Private schools in Lebanon struggle to provide quality education at a reasonable cost

Between a rock and a hard place

Photo by Greg Demarque

This year marked the 200th anniversary of the death of al-Muallem or the master Butrus al-Bustani, a writer and scholar, who founded one of the first schools in Lebanon, Al-Madrassa al-Wataniya (the national school) in 1880. The school was based on national principles and was open to all without discrimination—a change from the religiously run schools that were the only option prior.

Before Bustani’s school—and the others which were established in buildings around the same time—schooling was common place in Lebanon, albeit under oak trees. Madrasset tahet el-sindayneh—literally translated as “the school under the oak tree,” in reference to the school grounds under the shade of a tree in the town square—were informal schools for the village’s children taught by the priest or sheikh for all ages at the same time. Topics of instruction were reading, writing, and math, and students were deemed “graduates” when they mastered those three subjects. Of course, then, as now, there was a distinction in education along class lines; the children of the village’s notable figures were not educated under the oak tree, but through private tutors. 

Regardless of their income level, Lebanese have historically valued education, seeing it as an investment in their children’s future. However, the cost of this investment is becoming increasingly restrictive given the dismal economic situation of the country. 

Executive talked to the administrators of a selection of private schools in Lebanon—largely catering to mid- and low-income students—to see how they are managing to maintain this balance between providing a quality education that meets the demands of the 21st century, and keeping their tuition within an affordable range for parents.

A numbers game

Education is perceived as a noble mission where ideally money should not be an obstacle or barrier to accessing quality schooling, but the reality is that private schools in Lebanon have costs and expenses they need to meet, and can, to an extent, end up operating like any business. According to Mohamad Hamadeh, director of the Philanthropic Islamic Amlieh Association—a non-profit that owns and operates five schools in Beirut—Law 515 (1996) obliges private schools in Lebanon to split their budget between paying teachers’ salaries, operational expenses, and curriculum development, with 65 percent locked in for the former and 35 percent left for the latter two. Based on that division and on the number of students they have, schools then calculate their tuition fees.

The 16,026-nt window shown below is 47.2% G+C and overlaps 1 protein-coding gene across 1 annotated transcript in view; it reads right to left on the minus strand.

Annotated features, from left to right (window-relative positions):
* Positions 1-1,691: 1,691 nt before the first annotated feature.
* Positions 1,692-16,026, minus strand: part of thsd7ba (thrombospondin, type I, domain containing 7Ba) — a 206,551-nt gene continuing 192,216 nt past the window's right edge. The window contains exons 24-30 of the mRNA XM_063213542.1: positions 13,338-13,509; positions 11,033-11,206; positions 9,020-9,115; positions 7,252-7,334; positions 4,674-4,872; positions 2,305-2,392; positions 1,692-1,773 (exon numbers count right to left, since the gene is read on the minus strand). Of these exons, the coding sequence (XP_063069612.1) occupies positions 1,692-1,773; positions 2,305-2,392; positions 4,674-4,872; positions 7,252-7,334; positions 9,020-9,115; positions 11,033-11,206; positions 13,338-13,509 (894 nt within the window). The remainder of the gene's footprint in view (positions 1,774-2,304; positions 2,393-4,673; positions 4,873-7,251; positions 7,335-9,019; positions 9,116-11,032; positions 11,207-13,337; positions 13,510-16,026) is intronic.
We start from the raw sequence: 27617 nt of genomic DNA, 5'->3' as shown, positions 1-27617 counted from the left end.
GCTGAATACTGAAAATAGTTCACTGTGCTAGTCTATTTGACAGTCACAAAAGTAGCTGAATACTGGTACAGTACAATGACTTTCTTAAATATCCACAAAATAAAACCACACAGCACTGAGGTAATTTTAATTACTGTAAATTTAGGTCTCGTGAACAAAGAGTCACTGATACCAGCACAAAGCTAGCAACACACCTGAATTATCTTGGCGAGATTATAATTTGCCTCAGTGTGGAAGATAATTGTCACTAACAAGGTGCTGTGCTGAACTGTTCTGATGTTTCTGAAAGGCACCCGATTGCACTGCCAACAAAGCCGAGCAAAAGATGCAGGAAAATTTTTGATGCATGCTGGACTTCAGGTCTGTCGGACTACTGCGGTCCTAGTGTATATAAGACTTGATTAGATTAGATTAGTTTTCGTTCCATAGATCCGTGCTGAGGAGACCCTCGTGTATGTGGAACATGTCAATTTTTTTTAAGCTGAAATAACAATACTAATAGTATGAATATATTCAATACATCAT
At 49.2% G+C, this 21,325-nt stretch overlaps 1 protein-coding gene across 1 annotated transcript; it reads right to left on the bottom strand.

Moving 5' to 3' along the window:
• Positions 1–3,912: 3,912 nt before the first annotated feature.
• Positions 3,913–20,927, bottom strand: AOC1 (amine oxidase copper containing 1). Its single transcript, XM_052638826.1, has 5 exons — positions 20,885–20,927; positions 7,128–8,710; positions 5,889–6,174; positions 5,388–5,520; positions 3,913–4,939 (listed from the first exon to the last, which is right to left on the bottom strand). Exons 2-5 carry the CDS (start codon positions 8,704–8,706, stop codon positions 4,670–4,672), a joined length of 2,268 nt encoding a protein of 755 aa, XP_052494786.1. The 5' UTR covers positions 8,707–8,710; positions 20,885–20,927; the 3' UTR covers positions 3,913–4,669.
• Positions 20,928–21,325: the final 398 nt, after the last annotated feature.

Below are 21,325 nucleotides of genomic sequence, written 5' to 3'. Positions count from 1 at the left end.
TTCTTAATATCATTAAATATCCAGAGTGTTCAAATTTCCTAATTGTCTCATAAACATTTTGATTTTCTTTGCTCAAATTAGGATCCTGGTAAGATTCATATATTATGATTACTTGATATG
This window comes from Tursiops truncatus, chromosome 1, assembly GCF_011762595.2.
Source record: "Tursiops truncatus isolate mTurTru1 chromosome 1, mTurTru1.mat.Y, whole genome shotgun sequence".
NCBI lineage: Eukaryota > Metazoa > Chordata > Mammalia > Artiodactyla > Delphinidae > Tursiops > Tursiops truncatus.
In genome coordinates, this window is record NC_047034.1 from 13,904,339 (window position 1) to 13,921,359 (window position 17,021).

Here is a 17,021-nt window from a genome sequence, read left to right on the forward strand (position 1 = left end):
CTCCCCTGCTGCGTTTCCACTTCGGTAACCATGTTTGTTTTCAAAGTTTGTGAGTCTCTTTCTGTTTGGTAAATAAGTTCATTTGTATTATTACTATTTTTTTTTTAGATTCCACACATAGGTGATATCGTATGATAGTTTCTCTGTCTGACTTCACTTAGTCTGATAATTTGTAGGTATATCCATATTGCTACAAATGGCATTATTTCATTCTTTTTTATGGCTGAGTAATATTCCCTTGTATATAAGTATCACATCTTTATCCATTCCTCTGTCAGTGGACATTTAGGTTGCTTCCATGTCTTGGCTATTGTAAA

Nabil Rahhal (the author’s father), an educational consultant and former board member of Marjoyoun National College, explains that, in Lebanon, teachers begin at a base salary and every two years are granted an increase to this salary. The value of this pay rise (known as darajeh [step] in Arabic) is dependent on their degree and years of experience. This means that a school’s expenses are constantly increasing and accordingly, says Rahhal, schools’ tuition fees are normally increased annually by a single digit percentage.

However, Lebanon’s declining economic conditions have rendered parents unable to afford these increasing tuition fees. “The educational sector is not isolated from the rest of the country and is hit by the economic situation of the country,” Rahhal says.

A law of its own

According to Father Boutros Azar, secretary general of the General Secretariat of Catholic Schools and coordinator of the Association of Private Educational Institutions in Lebanon, schools in Lebanon had been suffering from the country’s economic situation for a long time, but the straw that broke the camel’s back was the passing of Law 46 (2017), which increased salary scales for public sector workers. The controversial law, which was protested heavily by school administrations, but also much fought for by teachers and public sector workers—who had not seen a significant wage increase since 1997—has three components. The first was an increase in the monetary value of the pay rise that teachers earn automatically every two years (from an average of LL35,000 to LL50,000). The second was adjusting and raising the wages and salary scale, so starting salaries increased. Those two components roughly amounted to a 40 percent increase for each teacher, according to Shukri Husni, chairperson of the board and director general of the Learner’s World International Schools (LWIS), which operates four schools across Lebanon. Both these components were implemented by all private schools, says Azar, despite the financial strains they inflicted.